Make a joyful noise

Make a joyful noise

Festival will present works of two NJ Jewish composers

Cantor Marsha Dubrow writes liturgical music “with an eye toward being sensitive to women.”
Cantor Marsha Dubrow writes liturgical music “with an eye toward being sensitive to women.”

Two Montclair residents who compose religious music — one a cantor, the other a college professor — will have their works performed at the Fourth International Jewish Music Festival on Dec. 4-5, at Ansche Chesed, a Conservative synagogue on Manhattan’s Upper West Side.

Marsha Dubrow, the cantor and religious leader at Congregation B’nai Jacob in Jersey City, will present “Va’tikakh Miryam Ha’Niveah,” which will be performed by women students from the Jewish Theological Seminary, Hebrew Union College, and the Academy for Jewish Religion.

The composition is based on the “Song of the Sea,” the passage from Exodus that celebrates the Israelites’ crossing of the Red Sea led by Moses in their flight from Egypt and women’s music-making led by his sister Miriam. Dubrow described the text as “a very lengthy piece of biblical poetry.”

“Whoever put together the text of the Torah didn’t exactly have a lot of references in what I call a ‘woman’s voice,’” said Dubrow. “This work is a way to highlight the participation of women in the process of the Exodus from Egypt, and Miriam is referred to as ‘a prophet.’”

It is the third time Dubrow has been honored by Shalshelet: The Foundation for New Jewish Liturgical Music, the sponsor of the festival and a group with which she has been involved since its inception in 2004. That year, she won honorable mention in its worldwide competition with a piece called “Mah Tovu.” Four years later, her composition “Hashkiveinu” was a winner.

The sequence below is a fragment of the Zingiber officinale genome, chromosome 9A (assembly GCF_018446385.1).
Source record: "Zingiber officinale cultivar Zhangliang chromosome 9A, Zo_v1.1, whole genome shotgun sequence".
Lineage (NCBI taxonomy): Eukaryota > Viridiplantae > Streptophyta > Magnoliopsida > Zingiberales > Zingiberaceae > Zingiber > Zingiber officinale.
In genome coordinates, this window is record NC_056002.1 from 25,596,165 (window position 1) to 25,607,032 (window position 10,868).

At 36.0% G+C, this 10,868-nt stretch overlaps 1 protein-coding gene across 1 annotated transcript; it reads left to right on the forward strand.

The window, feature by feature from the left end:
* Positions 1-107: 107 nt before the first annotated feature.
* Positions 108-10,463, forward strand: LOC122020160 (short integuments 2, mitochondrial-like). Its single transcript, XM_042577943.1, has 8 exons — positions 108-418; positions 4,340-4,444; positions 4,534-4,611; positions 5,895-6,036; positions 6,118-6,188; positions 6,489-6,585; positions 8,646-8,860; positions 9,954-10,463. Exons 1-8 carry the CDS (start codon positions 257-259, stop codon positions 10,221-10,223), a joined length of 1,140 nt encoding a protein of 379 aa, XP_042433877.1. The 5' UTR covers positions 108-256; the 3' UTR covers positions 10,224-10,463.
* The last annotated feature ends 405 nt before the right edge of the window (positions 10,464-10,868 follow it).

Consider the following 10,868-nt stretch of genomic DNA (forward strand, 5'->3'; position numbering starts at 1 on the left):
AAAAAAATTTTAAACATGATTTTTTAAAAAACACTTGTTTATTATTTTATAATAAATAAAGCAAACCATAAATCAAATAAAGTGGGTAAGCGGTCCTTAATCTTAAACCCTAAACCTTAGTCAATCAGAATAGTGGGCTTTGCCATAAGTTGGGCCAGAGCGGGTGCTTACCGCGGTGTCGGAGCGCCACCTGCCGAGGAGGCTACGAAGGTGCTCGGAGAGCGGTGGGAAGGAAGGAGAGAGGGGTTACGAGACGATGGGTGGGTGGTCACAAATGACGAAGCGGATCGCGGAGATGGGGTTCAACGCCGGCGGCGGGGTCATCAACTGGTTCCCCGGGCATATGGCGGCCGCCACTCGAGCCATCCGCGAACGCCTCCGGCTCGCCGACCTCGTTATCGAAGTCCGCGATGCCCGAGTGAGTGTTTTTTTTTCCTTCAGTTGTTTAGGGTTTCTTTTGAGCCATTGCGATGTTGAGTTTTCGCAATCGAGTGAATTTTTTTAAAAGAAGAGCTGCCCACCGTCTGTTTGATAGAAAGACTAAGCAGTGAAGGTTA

Although she does not consider her work to be to be a statement of feminism, Dubrow told NJ Jewish News, she writes sacred music “with an eye toward being sensitive to women. Women have not been cantors and rabbis for very long. It is a late-20th-century phenomenon.”

She creates her works with an appropriate religious context in mind. “There are special melodies for different times of day, times of week, and times of year,” she said. “Given that fact, I am respectful in my compositional choices; I am respectful of melody. Most of the time I select a text, then compose something musical that fits the text.”

‘Connecting emotionally’

David Sanders, a professor of broadcasting at Montclair State University, will perform his “You Shall Love” at the festival.

“It is a musical setting for the V’ahavta prayer that begins, “You shall love the Lord your God with all your heart, with all your soul…,” said Sanders. The composition was written for choir singing in Hebrew and a solo voice in English.

Sanders describes his work as “musical settings for traditional texts and more modern interpretations.”

“I have a number of different styles,” he said. “Some of it is more classical. Some of it is in a popular song form, some with gospel-like settings.” His latest creation has two variations. “One is more serious, the other is more of a gospel setting,” he said. If he can gather a group of “diverse interfaith high school students — black, white, Jewish, not Jewish — to do the choir part in Hebrew,” festival-goers will hear the gospel setting. If not, he said, he and Melissa Schaffer — an actress and fellow member of Bnai Keshet, the Reconstructionist congregation in Montclair — will perform the more serious version.

Sanders, who considers himself “religious, but not in a traditional sense,” began writing sacred music 10 years ago by composing melodies to the words of Rumi, a Muslim poet of the 13th century. Sanders next created a composition based on “Canticle of the Sun,” a Catholic prayer written by Saint Francis of Assisi.

“Then I got to Jewish texts,” Sanders said, “and I have been doing them for seven or eight years. My purpose in writing a musical setting for a sacred text is to help me, and hopefully the listener, go deeper into the words, finding new or more meaning in the prayer, and connecting more emotionally with it.”

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